And now for something completely different

Here’s something different, our investment recommendation: start and fund a mature aircraft leasing company and make over 100% incremental Return on Equity. 50 years ago there was zero aircraft leasing, and now it’s over a third of all aircraft. Most lessors focus on new equipment, because it’s a fairly easy lending business, makes decent money, and the market is large, over $150 billion a year in overall aircraft finance.

By contrast, leasing and re-leasing older equipment requires substantial expertise with airframe and engine management, record keeping, engineering, etc. Overhauling one common engine can cost $5MM or so, and requires numerous choices about using new or serviceable parts, appropriate workscope, etc. So there are many choices over a long period of time. FedEx has operated freighters that are 35 years old, and the current Air Force One is over 30 years old.

Most lessors around the world, with fleet ages averaging 7 years or less, know very little about the skills required for mature equipment management. There are only a few companies, mostly private US and fairly small, that specialize in mature equipment leasing and have excellent expertise. Castlelake (an affiliate of Cargill), Apollo Aviation in Miami, and Aergen are among the few with serious expertise.

Mature aircraft leasing can be a good business in itself, since Lease Rate Factors for older equipment can be 2x the rates for new planes. But there have been developments over the last few years which have created extraordinary profit opportunities, and in particular we are referring to Asset Based Securitization (ABS) deals, wherein a company recapitalizes itself and has the opportunity to return very large percentages of equity to investors while maintaining ownership of the aircraft. The three companies above have done 11 of these. We’ll focus on one example.

Let’s examine the most recent Castlelake ABS this year. Here’s link to credit rating company Kroll’s reports on Castlelake deals and you should navigate to and read the 2018 New Issue Report. It runs 33 pages and is fascinating. Here are some interesting highlights, but we make no assertion that our analysis is completely accurate:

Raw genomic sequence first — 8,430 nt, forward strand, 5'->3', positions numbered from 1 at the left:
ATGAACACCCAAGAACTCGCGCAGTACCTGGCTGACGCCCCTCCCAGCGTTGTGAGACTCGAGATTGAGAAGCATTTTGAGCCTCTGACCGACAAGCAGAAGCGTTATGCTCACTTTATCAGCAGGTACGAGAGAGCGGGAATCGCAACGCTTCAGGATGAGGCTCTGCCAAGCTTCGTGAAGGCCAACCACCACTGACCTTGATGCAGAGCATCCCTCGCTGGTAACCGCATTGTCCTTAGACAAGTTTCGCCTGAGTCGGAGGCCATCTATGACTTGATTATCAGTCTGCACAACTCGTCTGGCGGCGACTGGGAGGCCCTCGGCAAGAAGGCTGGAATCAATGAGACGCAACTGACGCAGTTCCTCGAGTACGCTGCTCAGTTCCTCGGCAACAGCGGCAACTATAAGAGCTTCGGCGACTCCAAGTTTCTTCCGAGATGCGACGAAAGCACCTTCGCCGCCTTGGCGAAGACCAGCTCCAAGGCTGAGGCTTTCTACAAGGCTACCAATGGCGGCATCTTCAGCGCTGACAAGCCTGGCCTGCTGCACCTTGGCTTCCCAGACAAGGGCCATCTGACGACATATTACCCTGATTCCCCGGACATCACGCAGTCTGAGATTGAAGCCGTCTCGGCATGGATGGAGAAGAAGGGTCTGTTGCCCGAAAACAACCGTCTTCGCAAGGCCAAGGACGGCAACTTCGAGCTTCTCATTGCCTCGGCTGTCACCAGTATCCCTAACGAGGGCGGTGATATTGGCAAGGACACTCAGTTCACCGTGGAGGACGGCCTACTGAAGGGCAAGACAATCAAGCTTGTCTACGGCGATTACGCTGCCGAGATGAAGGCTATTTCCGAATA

1) Castlelake received $911MM in a deal for 36 aircraft, done 11 months after their previous ABS deal;

2) 84% loan to appraised value leverage, and appraisals can run maybe 10% greater than the actual purchase prices, so the borrowings could be nearly the total purchase price;

3) Castlelake had only closed on 30% of the aircraft by value, so at 1 to 1 debt to equity, Castlelake could have deployed as little as $140MM in equity, under these assumptions, yet received $911MM in proceeds from the offering. (A quarter of the aircraft didn’t even have purchase agreements, only LOI’s);

4) If the borrowing in the ABS deal was 100% of the projected purchase prices of all 36 aircraft, the ROI is infinite, since no equity was used. If you add expenses and make less favorable assumptions, the ROI still can be over 100%, and the IRR is amazing too, since the elapsed time between the previous ABS and this one is only 11 months;

5) Transaction legal and investment banking fees are not included in the above analysis. We also note that we refer to incremental ROI, assuming that base SG&A expenses are covered by a company’s existing business;

6) There’s also Plan B for high ROI, if the ABS market slows, and that is creating and leasing narrowbody freighters, capitalizing on enormous e-commerce growth and current developments at Amazon,, Alibaba, Wal-Mart, Google, etc. All narrowbody freighters were passenger planes that underwent passenger to freighter (P2F) conversion. This can extend revenue generating life by 15-20 years, and also enables a large engine trading arbitrage, since FedEx flies 2x a day, versus 5-8x for SWA.

We’ve never been an aircraft lessor ourselves, though we have a lot of knowledge of the mature equipment market and its management requirements. We also know some of the senior executives at the above companies who want to create a new one, since the market is so dramatically underserved. (That’s one of the key reasons the ROI’s can be so high.) So if you have $200MM or so that you’d like to deploy over the next 18 months or so, drop us a line. Thanks!!

One Response to “And now for something completely different”

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